You might be interested in this:
Up until now it has been assumed that the special flow characteristics
exhibited by blood were mainly due to the presence of the red blood
cells, which account for about 45 percent of the blood's volume. Blood
plasma was generally regarded simply as a spectator that played no
active role. For decades, researchers have assumed that blood plasma
flows like water. After all, plasma, the liquid in which the blood
cells are suspended, consists to 92 percent of water. But results from
researchers at Saarland University and at the University of
Pennsylvania have now shown that plasma is a very special fluid that
plays a crucial part in determining how blood flows. The results
demonstrate that blood plasma is itself a non-Newtonian fluid.
As a non-Newtonian fluid, blood would certainly not behave like water.
The article is a fairly extensive study of the fluid dynamics of blood, but I think the critical part is that blood under high pressure (the bottom of the ocean) does not respond the way one would expect water to.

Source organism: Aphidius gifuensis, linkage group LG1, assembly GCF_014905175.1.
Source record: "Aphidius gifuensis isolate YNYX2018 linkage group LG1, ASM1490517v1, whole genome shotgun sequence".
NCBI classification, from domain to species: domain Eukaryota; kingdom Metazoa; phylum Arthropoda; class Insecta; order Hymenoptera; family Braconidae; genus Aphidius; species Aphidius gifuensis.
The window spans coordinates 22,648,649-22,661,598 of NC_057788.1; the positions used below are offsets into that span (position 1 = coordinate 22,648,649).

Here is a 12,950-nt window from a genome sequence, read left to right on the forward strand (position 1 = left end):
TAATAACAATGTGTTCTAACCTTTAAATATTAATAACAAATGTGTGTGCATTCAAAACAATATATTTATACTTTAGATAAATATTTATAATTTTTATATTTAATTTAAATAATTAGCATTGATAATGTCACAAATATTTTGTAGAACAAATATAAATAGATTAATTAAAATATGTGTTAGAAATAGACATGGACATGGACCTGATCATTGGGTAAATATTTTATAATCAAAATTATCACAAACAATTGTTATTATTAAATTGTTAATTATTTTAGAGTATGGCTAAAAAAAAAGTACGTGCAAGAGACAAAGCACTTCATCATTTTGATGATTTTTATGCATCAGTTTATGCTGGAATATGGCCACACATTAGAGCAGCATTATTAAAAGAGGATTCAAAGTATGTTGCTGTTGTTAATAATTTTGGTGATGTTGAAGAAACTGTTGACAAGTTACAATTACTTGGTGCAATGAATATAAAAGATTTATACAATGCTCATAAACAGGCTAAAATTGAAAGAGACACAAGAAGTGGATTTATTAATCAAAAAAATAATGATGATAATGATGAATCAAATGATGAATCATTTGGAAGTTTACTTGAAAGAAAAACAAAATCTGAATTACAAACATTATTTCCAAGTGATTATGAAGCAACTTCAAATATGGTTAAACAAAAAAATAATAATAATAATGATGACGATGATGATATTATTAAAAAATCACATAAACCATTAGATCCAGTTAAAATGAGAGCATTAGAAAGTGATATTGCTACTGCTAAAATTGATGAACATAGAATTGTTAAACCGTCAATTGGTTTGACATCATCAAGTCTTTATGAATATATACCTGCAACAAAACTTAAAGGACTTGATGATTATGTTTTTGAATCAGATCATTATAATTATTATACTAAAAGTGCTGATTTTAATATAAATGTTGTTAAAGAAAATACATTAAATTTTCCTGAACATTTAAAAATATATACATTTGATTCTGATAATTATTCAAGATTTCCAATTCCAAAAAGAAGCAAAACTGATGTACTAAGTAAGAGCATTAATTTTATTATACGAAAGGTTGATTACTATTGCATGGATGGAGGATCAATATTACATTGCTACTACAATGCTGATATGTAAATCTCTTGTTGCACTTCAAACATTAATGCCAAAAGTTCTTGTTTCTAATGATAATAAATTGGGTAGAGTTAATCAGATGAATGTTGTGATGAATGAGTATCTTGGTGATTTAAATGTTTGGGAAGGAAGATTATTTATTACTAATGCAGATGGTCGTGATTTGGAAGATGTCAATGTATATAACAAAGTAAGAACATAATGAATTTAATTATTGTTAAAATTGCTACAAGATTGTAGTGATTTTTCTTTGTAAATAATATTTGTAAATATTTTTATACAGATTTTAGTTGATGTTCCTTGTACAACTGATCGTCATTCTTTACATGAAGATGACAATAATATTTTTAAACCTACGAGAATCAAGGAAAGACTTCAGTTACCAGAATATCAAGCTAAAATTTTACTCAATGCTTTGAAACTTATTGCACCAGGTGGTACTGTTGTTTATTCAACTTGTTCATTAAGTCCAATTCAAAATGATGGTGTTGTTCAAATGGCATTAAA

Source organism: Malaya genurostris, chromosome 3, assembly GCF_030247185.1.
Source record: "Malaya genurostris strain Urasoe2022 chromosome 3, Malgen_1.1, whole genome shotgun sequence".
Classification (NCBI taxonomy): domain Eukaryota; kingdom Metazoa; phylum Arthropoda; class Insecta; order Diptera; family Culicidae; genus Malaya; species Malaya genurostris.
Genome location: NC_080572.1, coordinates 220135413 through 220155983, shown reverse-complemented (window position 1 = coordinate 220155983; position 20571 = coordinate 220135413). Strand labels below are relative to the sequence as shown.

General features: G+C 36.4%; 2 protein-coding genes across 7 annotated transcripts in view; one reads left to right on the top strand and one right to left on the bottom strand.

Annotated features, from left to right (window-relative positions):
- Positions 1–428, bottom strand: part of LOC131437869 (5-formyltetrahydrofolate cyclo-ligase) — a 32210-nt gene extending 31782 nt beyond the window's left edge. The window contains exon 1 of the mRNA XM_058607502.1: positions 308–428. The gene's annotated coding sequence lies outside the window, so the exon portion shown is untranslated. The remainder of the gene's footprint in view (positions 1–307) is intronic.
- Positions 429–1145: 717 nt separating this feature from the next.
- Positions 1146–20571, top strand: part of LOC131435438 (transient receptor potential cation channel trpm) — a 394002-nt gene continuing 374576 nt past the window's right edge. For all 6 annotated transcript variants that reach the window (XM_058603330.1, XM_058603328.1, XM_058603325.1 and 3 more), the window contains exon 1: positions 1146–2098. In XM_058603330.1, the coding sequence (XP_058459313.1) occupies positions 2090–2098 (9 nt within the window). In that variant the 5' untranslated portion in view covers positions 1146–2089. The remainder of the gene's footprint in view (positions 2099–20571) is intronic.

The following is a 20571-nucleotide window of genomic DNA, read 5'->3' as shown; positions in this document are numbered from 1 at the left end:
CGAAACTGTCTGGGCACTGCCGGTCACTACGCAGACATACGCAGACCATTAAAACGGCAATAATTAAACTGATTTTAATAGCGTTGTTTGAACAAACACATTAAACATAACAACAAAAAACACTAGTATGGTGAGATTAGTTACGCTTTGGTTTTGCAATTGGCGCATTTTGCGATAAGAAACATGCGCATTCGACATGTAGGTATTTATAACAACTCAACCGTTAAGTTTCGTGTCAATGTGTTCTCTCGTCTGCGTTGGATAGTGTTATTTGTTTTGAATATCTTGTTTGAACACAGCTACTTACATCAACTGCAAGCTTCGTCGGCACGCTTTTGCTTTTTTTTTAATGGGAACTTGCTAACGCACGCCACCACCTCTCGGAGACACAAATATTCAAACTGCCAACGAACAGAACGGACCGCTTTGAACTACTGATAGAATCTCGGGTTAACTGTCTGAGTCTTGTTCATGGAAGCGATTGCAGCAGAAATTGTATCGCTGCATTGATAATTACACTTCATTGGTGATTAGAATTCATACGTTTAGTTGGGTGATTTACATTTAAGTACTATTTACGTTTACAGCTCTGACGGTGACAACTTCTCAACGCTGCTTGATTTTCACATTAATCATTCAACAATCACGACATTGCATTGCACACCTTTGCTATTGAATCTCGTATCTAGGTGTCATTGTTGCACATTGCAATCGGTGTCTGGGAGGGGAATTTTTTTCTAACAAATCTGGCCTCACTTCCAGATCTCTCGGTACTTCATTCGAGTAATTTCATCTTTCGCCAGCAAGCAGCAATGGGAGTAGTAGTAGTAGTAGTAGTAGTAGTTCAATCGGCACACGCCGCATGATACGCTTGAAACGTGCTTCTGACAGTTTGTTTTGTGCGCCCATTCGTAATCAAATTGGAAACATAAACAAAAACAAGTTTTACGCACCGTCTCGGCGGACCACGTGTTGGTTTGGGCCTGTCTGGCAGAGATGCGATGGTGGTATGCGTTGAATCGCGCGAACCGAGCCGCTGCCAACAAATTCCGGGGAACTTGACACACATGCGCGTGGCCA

From the same article
Experts refer to these materials as "non-Newtonian fluids," of which
ketchup and blood are prime examples. These fluids have flow
properties that change depending on conditions, with some becoming
more viscous, while others become less viscous. Blood (like ketchup)
is a "shear thinning fluid" that becomes less viscous with increasing
pressure and it is this that allows blood to flow into the narrowest
of capillaries. The flow properties of water are, in contrast,
Think about an ocean full of ketchup.